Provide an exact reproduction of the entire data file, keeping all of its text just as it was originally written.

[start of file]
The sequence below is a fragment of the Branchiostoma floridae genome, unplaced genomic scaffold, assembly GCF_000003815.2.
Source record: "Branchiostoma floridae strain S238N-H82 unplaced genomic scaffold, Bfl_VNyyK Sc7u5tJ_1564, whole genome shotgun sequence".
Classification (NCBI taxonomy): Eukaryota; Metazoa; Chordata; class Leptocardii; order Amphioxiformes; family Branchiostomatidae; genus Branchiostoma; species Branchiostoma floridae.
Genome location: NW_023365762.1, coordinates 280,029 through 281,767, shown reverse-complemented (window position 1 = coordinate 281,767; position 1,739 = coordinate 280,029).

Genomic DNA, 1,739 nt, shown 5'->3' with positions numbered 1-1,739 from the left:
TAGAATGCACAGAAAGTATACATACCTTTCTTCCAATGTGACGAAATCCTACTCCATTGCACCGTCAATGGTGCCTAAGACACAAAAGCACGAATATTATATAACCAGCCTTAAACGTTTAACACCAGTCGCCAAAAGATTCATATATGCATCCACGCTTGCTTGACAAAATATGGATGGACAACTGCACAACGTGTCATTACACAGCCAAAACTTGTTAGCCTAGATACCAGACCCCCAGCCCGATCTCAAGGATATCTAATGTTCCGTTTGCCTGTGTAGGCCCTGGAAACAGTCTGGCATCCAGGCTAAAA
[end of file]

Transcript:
The sequence below is a fragment of the Branchiostoma floridae genome, unplaced genomic scaffold, assembly GCF_000003815.2.
Source record: "Branchiostoma floridae strain S238N-H82 unplaced genomic scaffold, Bfl_VNyyK Sc7u5tJ_1564, whole genome shotgun sequence".
Classification (NCBI taxonomy): Eukaryota; Metazoa; Chordata; class Leptocardii; order Amphioxiformes; family Branchiostomatidae; genus Branchiostoma; species Branchiostoma floridae.
Genome location: NW_023365762.1, coordinates 280,029 through 281,767, shown reverse-complemented (window position 1 = coordinate 281,767; position 1,739 = coordinate 280,029).

Genomic DNA, 1,739 nt, shown 5'->3' with positions numbered 1-1,739 from the left:
TAGAATGCACAGAAAGTATACATACCTTTCTTCCAATGTGACGAAATCCTACTCCATTGCACCGTCAATGGTGCCTAAGACACAAAAGCACGAATATTATATAACCAGCCTTAAACGTTTAACACCAGTCGCCAAAAGATTCATATATGCATCCACGCTTGCTTGACAAAATATGGATGGACAACTGCACAACGTGTCATTACACAGCCAAAACTTGTTAGCCTAGATACCAGACCCCCAGCCCGATCTCAAGGATATCTAATGTTCCGTTTGCCTGTGTAGGCCCTGGAAACAGTCTGGCATCCAGGCTAAAA